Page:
Notable works of graphic medicine



See also

Further reading


  1. ^ Green, MJ; Myers, KR (2010-03-03). "Graphic medicine: use of comics in medical education and patient care". BMJ (Clinical Research Ed.). 340: c863. doi:10.1136/bmj.c863. PMID 20200064. S2CID 33841883.
  2. ^ a b Tuohy, Patricia (July 2018). "Reading graphic medicine". Journal of the Medical Library Association. 106 (3): 387–390. doi:10.5195/jmla.2018.449. PMC 6013142. PMID 29962918.
  3. ^ a b c Ford, Andrea (July 24, 2015). "Graphic medicine takes flight". Stanford Medicine.
  4. ^ a b c Willberg, Kriota (June 12, 2018). "GET A GRIP!: How Graphic Medicine is changing the landscape of medical care". The Beat.
  5. ^ Williams, Ian. "Why "Graphic Medicine" ?". Graphic Medicine. Retrieved 20 November 2019.
  6. ^ "Hektoen International". Graphic medicine: how comics are revolutionizing the representation of illness. Archived from the original on 27 March 2013. Retrieved 31 January 2012.
  7. ^ a b Williams, Ian (10 June 2011). "Graphic Medicine #1: Of Comics, Disease and Stigma". Comics Forum.
  8. ^ "First funding period (2016–2021)". PATHOGRAPHICS (2016–2021). Free University of Berlin. 18 November 2019. Retrieved June 16, 2023.
  9. ^ "PathoGraphics". PATHOGRAPHICS (2016–2021). Free University of Berlin. 28 September 2015. Retrieved June 16, 2023.
  10. ^ "Adventures of Young Dr. Masters: Archie, 1964 Series". Grand Comics Database. Retrieved July 18, 2023.
  11. ^ Schneider, E. (2014). "Quantifying and Visualizing the History of Public Health Comics" (PDF). iConference, Berlin, Germany. Archived from the original (PDF) on 2019-10-29. Retrieved 2023-06-26.
  12. ^ Chute, Hillary (March 22, 2019). "GRAPHIC CONTENT: Graphic Novels That Will Diagnose Your Disease". The New York Times.
  13. ^ Winner, Cherie (Feb 16, 2021). "Comics aren't just for kids anymore: Penn State has emerged as a leader in the field of health-themed comics — known as "graphic medicine". Penn State University.
  14. ^ WRIGHT, MARY ELLEN (Mar 13, 2018). "50 YEARS OF ETHICS COURSES AND MORE: For future doctors, humanities classes required at Penn State's medical school in Hershey: Curriculum instituted when College of Medicine opened in 1967". LNP.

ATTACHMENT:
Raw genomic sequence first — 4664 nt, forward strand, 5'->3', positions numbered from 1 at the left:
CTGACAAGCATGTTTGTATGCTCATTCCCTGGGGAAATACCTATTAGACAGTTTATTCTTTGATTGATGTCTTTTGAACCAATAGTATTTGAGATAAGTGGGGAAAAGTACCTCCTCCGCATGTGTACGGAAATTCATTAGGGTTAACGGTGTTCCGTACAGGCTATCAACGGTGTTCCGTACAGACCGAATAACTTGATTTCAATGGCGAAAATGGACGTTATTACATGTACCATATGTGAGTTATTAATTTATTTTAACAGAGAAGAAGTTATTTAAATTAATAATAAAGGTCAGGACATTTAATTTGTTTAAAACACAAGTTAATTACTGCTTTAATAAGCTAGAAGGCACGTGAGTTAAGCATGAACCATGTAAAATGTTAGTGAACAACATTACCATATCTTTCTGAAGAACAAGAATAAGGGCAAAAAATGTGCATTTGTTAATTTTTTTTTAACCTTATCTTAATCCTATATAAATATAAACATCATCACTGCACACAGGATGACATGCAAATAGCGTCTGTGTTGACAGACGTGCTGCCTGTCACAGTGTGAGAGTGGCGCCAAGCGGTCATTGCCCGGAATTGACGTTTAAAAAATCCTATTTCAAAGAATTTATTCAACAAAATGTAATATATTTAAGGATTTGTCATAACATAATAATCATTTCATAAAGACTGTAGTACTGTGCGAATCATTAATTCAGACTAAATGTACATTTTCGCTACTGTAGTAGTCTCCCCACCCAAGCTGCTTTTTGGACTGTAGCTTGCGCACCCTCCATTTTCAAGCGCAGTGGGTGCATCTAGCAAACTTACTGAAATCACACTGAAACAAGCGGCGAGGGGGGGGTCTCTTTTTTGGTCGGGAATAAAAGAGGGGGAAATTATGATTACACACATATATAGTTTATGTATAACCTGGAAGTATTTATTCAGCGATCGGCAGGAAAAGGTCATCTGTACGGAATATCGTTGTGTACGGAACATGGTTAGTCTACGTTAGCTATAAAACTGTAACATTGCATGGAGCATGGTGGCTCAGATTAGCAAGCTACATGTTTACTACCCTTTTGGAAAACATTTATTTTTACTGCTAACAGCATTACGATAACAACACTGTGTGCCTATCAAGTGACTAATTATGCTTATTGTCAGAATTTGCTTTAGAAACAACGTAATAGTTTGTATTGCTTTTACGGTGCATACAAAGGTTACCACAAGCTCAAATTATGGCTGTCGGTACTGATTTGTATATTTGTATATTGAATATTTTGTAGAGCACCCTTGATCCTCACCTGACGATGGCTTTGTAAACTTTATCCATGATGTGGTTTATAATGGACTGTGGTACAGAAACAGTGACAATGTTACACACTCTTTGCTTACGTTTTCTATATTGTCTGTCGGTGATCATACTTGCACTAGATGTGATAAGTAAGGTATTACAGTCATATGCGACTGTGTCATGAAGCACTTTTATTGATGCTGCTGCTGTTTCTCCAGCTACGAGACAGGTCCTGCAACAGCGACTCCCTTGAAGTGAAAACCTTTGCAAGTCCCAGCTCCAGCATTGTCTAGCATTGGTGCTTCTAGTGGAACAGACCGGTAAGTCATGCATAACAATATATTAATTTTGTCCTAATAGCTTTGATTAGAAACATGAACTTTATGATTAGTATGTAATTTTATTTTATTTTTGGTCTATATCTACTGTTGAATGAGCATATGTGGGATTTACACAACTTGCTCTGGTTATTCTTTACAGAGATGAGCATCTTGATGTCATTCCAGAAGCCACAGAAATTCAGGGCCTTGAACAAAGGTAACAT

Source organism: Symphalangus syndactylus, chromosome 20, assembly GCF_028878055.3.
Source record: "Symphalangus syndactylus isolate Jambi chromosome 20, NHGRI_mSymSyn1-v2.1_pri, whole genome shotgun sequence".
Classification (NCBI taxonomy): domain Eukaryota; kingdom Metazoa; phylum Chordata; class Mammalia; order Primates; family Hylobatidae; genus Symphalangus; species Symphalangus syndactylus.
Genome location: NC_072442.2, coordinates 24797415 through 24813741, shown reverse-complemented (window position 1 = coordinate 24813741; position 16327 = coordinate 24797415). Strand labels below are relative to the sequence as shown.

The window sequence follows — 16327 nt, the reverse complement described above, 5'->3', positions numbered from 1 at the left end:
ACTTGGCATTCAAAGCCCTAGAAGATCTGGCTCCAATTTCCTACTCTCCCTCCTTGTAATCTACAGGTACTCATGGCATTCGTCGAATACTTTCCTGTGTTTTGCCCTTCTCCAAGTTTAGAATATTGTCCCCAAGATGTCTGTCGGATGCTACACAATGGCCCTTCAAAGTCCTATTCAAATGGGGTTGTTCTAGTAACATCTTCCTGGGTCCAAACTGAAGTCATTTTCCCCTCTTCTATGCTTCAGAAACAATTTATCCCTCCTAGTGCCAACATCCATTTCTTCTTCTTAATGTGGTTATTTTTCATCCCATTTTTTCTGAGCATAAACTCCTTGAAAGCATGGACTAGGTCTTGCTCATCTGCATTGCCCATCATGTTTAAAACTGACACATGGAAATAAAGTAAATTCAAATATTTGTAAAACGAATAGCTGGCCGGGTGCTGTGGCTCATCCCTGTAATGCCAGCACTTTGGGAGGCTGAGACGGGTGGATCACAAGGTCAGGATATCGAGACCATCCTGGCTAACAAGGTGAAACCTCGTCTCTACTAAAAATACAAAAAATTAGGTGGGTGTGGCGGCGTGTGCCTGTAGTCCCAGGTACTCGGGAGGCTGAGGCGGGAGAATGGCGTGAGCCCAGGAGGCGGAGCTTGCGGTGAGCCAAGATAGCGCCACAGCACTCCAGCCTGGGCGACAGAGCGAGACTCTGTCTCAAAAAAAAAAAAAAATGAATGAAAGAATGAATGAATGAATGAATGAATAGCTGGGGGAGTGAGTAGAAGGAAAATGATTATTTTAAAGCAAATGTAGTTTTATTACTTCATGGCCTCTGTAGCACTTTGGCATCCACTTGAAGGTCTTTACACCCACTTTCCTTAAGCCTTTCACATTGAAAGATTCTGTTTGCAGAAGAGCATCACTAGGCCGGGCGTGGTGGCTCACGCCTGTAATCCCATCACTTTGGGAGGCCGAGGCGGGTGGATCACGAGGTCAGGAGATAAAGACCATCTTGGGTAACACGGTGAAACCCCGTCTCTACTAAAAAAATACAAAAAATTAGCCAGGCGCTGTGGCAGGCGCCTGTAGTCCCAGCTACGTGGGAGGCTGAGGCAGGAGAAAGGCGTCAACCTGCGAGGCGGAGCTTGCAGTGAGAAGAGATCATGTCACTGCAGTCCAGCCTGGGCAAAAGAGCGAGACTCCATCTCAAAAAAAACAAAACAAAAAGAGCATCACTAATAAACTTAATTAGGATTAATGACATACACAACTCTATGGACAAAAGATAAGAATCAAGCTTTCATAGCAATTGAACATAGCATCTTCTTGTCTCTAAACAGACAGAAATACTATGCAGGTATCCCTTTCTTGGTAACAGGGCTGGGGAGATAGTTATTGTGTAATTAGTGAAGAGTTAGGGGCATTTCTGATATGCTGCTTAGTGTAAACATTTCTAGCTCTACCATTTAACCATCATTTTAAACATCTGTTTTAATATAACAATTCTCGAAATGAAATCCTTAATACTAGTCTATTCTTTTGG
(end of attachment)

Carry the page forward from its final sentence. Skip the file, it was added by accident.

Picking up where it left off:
15. ^ "'Comic Nurse' MK Czerwiec Delights Crowd in Keynote on Graphic Medicine". Albion College. April 1, 2022.
  16. ^ Simons, Dean (Jan 5, 2023). "Graphic Medicine Award 2023 opens for submissions and expands to two categories: The second annual Graphic Medicine Award will now take separate submissions for long form and short form work". The Beat.
  17. ^ Reid, Calvin (Jul 3, 2014). "ALA Awards 2014 Will Eisner Graphic Novel Grants for Libraries". Publishers Weekly.
  18. ^ HERNDON, DAVE (November 25, 2014). "Comic books and graphic novels called next wave in medical treatment: M.K Czerwiec, also known as "Comic Nurse" recently gave a presentation on using comics in medicine at St. Joseph Mercy Hospital in Ypsilanti". The News-Herald.
  19. ^ "How graphic novels are helping doctors and patients". Ypsilanti District Library. March 2, 2020.
  20. ^ Brown, Luke (2016-07-23). "28th Eisner Awards: The Complete Winners and Nominees". ComicsAlliance. Archived from the original on 2022-10-13. Retrieved 2023-06-16.
  21. ^ Zuger, M.d., Abigail (June 29, 2015). "Review: 'The Bad Doctor' and 'Graphic Medicine Manifesto'". The New York Times.
  22. ^ Alverson, Brigid (Oct 7, 2020). "PSU Press Launches Graphic Mundi Imprint". Publishers Weekly. The new imprint will build on the press's Graphic Medicine series...
  23. ^ "Graphic Medicine". Penn State University Press. Retrieved May 12, 2023.
  24. ^ Eckstein, Joe (Mar 22, 2021). "How Penn State University Press tackled the coronavirus pandemic through comics". Daily Collegian.
  25. ^ "NLM Launches "Graphic Medicine: Ill-Conceived and Well Drawn!"". National Library of Medicine. 2018-01-09.
  26. ^ Czerwiec, MK, ed. (2020). Menopause: A Comic Treatment. Graphic Medicine/Penn State University Press. ISBN 978-0271087122.
  27. ^ Grunenwald, Joe (July 23, 2021). "ComicCon@Home '21: The 2021 Eisner Award winners". The Beat.
  28. ^ Venkatesan, Sathyaraj; Peter, Anu (22 March 2018). "'I Want to Live, I Want to Draw': The Poetics of Drawing and Graphic Medicine". Journal of Creative Communications. 13 (2): 104–116. doi:10.1177/0973258618761406. S2CID 149107320. Retrieved 22 September 2022.
  29. ^ "La UNIA inaugura el primer máster en medicina gráfica de España". Europa Press Andalucía (in Spanish). 2021-01-15.
  30. ^ "Medicina gráfica". 2024-02-12.
  31. ^ Jaggers, Alice; Noe, Matthew. "Essential Graphic Medicine: An Annotated Bibliography". Retrieved 28 Jun 2023. Funded by an American Library Association Carnegie-Whitney Grant
  32. ^ Green, MD, MS, Michael J. (June 2015). "Comics and Medicine: Peering Into the Process of Professional Identity Formation". Academic Medicine. 90 (6): 774–779. doi:10.1097/ACM.0000000000000703. PMID 25853686.((cite journal)): CS1 maint: multiple names: authors list (link)
  33. ^ "Graphic Medicine & Comics in Healthcare". University of Michigan Library. Retrieved Jan 17, 2024. Here are a few selective examples of graphic medicine works available in the University of Michigan Libraries and online.
  34. ^ "[Re]Framing Graphic Medicine: Comics and the History of Medicine". University of Chicago Library. Apr 19, 2022.